<If "-n '%{HTTP:X-Forwarded-Proto}' && %{HTTP:X-Forwarded-Proto} != 'https'">
RewriteRule (.*) https://%{HTTP_HOST}%{REQUEST_URI} [R,L]

Your project structure should now look like this:

|-- .ebextensions
|   └-- 01_flask.config
|-- .elasticbeanstalk
|   └-- config.yml
|-- .gitignore
|-- .platform
|   └-- httpd
|       └-- conf.d
|           └-- ssl_rewrite.conf
|-- default.db
└-- requirements.txt

Commit the changes to git and deploy:

$ git add .
$ git commit -m "updates for eb"

$ eb deploy

Now, in your browser, the https:// flavor of your application should work. Try going to the http:// flavor. You should be redirected to the https:// flavor. Ensure the certificate is loaded properly as well:

secure app

Environment Variables

In production, it's best to store environment-specific config in environment variables. With Elastic Beanstalk you can set custom environment variables two different ways.

Environment Variables via EB CLI

Let's turn our Flask SECRET_KEY into an environment variable.

Start by running:

$ eb setenv FLASK_SECRET_KEY='<replace me with your own secret key>'

You can set multiple environment variables with one command by separating them with spaces. This is the recommended approach as it results in only a single update to the EB environment.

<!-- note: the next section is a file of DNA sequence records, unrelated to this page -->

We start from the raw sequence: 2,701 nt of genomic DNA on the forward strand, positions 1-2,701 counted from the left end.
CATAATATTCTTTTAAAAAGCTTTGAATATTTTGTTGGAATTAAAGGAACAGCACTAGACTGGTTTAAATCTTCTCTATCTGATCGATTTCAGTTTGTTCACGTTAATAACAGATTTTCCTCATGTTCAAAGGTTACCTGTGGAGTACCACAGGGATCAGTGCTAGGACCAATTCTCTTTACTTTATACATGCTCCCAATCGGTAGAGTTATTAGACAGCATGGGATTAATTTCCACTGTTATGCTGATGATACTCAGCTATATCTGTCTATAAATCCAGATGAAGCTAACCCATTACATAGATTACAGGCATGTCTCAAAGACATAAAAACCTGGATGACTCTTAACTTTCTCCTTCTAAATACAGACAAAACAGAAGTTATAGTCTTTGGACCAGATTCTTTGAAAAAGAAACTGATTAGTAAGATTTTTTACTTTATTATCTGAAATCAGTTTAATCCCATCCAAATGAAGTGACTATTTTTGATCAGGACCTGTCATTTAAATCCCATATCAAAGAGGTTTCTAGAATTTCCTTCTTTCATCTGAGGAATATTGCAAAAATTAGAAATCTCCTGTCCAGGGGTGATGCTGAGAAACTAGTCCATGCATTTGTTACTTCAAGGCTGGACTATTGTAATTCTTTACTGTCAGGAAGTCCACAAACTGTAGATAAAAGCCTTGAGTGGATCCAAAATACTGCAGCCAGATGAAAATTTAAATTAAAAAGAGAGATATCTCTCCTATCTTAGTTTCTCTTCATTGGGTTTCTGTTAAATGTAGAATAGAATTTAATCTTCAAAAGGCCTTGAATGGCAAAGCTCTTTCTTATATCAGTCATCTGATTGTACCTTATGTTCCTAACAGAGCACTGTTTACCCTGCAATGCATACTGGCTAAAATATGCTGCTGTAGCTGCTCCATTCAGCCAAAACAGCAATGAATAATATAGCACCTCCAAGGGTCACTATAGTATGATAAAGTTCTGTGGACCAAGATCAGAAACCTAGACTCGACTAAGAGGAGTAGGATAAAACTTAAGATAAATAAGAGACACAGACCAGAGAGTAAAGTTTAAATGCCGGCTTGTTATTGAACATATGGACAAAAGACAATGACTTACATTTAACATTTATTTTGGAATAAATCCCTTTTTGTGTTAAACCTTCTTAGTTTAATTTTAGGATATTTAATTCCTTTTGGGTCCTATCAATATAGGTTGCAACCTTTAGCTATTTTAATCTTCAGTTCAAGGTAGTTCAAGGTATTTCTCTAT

Change SECRET_KEY in accordingly:


app.config['SECRET_KEY'] = os.environ.get(
    '<replace me with your own fallback secret key>'

Commit the changes to git and deploy:

$ git add .
$ git commit -m "updates for eb"

$ eb deploy

Environment Variables via EB Console

Enter the Elastic Beanstalk console via eb open. Navigate to "Configuration" > "Software" > "Edit". Then, scroll down to the "Environment properties".

AWS Elastic Beanstalk Environment Variables

After you're done, click "Apply" and your environment will update.

You can then access these variables in your Python environment via os.environ.

For example:


Debugging Elastic Beanstalk

When working with Elastic Beanstalk, it can be pretty frustrating to figure out what went wrong if you don't know how to access the log files. In this section we will look at just that.

There are two ways to access the logs:

  1. Elastic Beanstalk CLI or console
  2. SSH into EC2 instance

From personal experience, I've been able to solve all issues with the first approach.

Elastic Beanstalk CLI or Console


$ eb logs

This command will fetch the last 100 lines from the following files:


Running eb logs is equivalent to logging into the EB console and navigating to "Logs".

I recommend piping the logs to CloudWatch. Run the following command to enable this: